Jasper waits until the last minute to slide on his boots because he hates the way they make him feel like a waddling duck.

He pulls rubber over his sneakers just before they reach the marsh, tugging thick straps around camouflage pants. A mild whistle drifts from beyond the water.

“Hear that?” his father asks. “That sounds like a snipe.”

“Are you sure it wasn't just the wind?” Jasper squints into the distance. Nothing moves. A cloudless, windless day. The stillness in the state game preserve maintains an illusion of solitude, but of course the land teems with animals—a whole ecosystem in this marsh alone.

“Could be. Could also be a snipe's wings flying low.”

Jasper follows Daryl O'Toole into the shallow water. They wade in methodically, shotguns hoisted over orange vests; the same plodding boots; the same thick thighs leading to flat backsides. Marshland dwarfs them. High grass encroaches into dense water. Forlorn branches, like sunken pirate ships, jut out of the depths. Stretching beyond the flatness, miles of trees form a hazy backdrop.

Since he's standing in a vast wetland, Jasper finds it funny that he can't seem to drink enough water. His father eyes him with concern. Jasper waves to indicate he's fine. He is fine. Out here, in the bright air, he is a paltry yet sturdy speck in the larger, more powerful natural world, and it's a comforting place to be. Sure, he had too much to drink last night but last night is a lifetime ago. He'll have to deal with the aftermath later anyway, since he left his phone on his bed right next to his forgotten sunglasses. Ankle deep in mud, steel digging into his shoulder, the image of Shelby Cho beneath him on a love seat slices through his mind. His cheeks flush warm, though the sun above him remains unchanged.

Up ahead, Daryl lifts his eight gauge off his shoulder and aims. A dark blotch skirts recklessly into the air as the shot rings out. There is no echo. The bird continues its crooked ascent.

“Goddammit.” Daryl tucks his gun under his elbow.

“That was a crazy one,” Jasper says, though he knows little about snipe. His father is the one who loves to shoot the birds. On their first hunting trip, Daryl explained that other birds fly straight but snipes zigzag about, so if you can shoot a snipe you can shoot anything. That there's a practical joke called a snipe hunt proves how challenging they are. A perfect bird to teach you how to aim. Though he accidentally killed a dove last year, Jasper has never successfully hit a snipe. Daryl once shot three in one trip, though, then piled the doomed birds gently in a burlap sack. They looked like they were napping.

This morning the bird keeps flying. Watching it go, Jasper feels suddenly nostalgic. Graduation is only a few months away. His world will become more complicated, and he's not looking forward to it. Jasper enjoys simple things like being outdoors, and spending time with his buddies, and winning football games; even if college is as wonderful as everybody makes it out to be, it will still be a fundamentally different experience.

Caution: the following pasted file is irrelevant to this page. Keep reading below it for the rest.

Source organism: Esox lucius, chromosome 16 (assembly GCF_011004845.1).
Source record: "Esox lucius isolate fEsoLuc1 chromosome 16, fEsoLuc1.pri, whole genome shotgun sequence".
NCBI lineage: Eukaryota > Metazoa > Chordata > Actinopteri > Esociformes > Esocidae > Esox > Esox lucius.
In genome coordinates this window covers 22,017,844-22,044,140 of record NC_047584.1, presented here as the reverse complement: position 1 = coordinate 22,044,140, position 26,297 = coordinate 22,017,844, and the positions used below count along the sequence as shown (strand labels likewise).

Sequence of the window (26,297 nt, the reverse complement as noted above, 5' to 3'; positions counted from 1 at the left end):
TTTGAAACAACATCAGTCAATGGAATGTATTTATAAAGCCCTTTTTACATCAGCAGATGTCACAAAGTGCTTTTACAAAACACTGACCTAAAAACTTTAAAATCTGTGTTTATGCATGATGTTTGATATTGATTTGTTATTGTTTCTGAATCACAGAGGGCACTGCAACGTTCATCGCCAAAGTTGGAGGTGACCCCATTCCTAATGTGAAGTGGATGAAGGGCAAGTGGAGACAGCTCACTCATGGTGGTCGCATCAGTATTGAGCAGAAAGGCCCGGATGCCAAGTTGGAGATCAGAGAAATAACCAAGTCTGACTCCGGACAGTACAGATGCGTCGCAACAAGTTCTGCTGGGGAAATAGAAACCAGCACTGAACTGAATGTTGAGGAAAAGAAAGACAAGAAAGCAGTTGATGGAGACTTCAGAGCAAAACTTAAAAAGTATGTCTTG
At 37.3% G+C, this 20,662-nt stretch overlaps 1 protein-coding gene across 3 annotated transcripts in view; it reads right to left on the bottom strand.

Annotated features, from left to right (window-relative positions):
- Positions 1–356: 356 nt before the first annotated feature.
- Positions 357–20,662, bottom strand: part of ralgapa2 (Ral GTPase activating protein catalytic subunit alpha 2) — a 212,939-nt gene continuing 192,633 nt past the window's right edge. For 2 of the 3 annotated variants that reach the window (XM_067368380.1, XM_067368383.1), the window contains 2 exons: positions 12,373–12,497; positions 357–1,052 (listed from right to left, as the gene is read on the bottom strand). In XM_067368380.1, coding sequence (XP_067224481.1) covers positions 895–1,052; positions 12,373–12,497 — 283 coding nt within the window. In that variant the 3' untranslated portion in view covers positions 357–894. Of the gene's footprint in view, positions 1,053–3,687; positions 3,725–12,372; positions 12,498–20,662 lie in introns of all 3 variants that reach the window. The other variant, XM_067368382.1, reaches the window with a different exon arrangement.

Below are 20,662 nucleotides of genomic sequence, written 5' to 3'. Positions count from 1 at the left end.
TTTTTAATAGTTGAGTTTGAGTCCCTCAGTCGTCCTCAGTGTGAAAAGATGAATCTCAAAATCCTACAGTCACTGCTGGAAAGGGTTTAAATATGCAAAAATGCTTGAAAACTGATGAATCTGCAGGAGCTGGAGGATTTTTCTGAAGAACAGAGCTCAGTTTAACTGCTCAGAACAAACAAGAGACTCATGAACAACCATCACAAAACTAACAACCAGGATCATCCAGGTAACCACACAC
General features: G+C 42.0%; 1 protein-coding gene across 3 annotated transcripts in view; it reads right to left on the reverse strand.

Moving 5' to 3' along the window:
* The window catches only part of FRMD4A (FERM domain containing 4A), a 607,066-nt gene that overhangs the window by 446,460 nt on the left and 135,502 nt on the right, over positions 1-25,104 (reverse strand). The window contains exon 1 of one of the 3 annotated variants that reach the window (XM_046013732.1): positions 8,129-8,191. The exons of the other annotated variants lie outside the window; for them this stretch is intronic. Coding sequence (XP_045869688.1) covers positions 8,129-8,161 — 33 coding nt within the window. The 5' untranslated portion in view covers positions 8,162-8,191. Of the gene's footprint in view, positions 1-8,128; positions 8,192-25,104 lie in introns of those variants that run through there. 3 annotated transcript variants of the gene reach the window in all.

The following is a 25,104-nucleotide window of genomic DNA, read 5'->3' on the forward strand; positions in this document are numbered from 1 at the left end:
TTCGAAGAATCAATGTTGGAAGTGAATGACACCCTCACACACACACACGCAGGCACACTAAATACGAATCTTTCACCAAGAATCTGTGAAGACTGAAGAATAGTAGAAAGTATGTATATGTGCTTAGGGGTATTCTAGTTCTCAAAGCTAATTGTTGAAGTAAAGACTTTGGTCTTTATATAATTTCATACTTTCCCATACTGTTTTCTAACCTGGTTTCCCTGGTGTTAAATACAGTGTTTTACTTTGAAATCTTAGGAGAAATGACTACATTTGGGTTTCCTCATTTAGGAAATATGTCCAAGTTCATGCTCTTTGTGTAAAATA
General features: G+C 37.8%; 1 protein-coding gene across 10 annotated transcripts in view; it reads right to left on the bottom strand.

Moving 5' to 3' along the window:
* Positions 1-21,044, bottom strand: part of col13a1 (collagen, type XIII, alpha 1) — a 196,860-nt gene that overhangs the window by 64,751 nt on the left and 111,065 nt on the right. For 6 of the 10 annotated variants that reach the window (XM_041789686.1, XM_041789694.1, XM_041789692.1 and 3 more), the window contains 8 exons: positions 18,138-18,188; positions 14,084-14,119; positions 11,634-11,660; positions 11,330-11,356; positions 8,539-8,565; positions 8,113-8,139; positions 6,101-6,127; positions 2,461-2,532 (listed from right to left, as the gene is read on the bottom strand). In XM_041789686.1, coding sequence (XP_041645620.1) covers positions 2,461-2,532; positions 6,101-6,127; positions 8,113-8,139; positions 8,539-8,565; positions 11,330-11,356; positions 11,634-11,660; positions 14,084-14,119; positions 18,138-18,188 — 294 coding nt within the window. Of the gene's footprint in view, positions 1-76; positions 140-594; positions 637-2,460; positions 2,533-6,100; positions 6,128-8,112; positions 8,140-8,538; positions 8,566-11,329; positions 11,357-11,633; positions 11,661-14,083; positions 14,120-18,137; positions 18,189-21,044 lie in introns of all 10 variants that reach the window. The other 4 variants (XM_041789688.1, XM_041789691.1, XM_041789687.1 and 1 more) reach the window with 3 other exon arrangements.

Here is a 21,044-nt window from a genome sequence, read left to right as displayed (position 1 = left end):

His friends are reticent about their plans, as is usual when stress trickles down from adult world to infiltrate their own. They switch their first, second, safety schools on an almost daily basis—except Ethan. Ethan throws out the same three names consistently (Vanderbilt, Duke, Northwestern) which makes Jasper's first choice of the University of Chicago sound lame in comparison. The stakes are high; this college thing is being billed as the most important decision of his young life. The choice might not matter so much for someone like Ethan (since he'll likely take over his father's business after graduation, brand name education or not) but Jasper senses the choice might matter more for himself. These are the thoughts that meander through his mind as weighty boots plod through mud.

It's also near impossible to imagine all the people he currently knows attending college instead of high school. Jasper can envision Shelby on some expensive quad, though—clutching books; playing violin; going to meet him on her way back to her dorm. Apologizing to her for that appalling display in front of his locker was the most mature thing he's ever done. He waited outside the orchestra room for a whole hour, and her astonished expression when she emerged from rehearsal was worth every minute. All the texting and flirting had been leading up to last night, but then.

Daryl points his gun, only to lower it again. The marsh grows deeper with each step. Jasper's boots create two sinkholes wherever they land, sending the water rushing to rubber tips. He remembers following Shelby outside and stumbling upon a show in the swimming pool instead. Ethan knew he was being watched and he liked it; he was in performance mode, like the time he hooked up with Sarah Panascu by the bonfire at summer camp, and the time he fingered Abby Giles at the bowling alley. Jasper dimly remembers recording the show; probably not a smart move.

To his left, a dark little bird inches about on too-thin legs. The intricate white pattern and long beak gives it away: the bird is definitely a snipe, gleefully jabbing its spear of a beak into the water. Maybe it finds a bug or plant, because the beak delicately opens and closes before dipping back into the tip of the water. Jasper watches the bird tread carefully into a clump of high grass and disappear.


chapter fourteen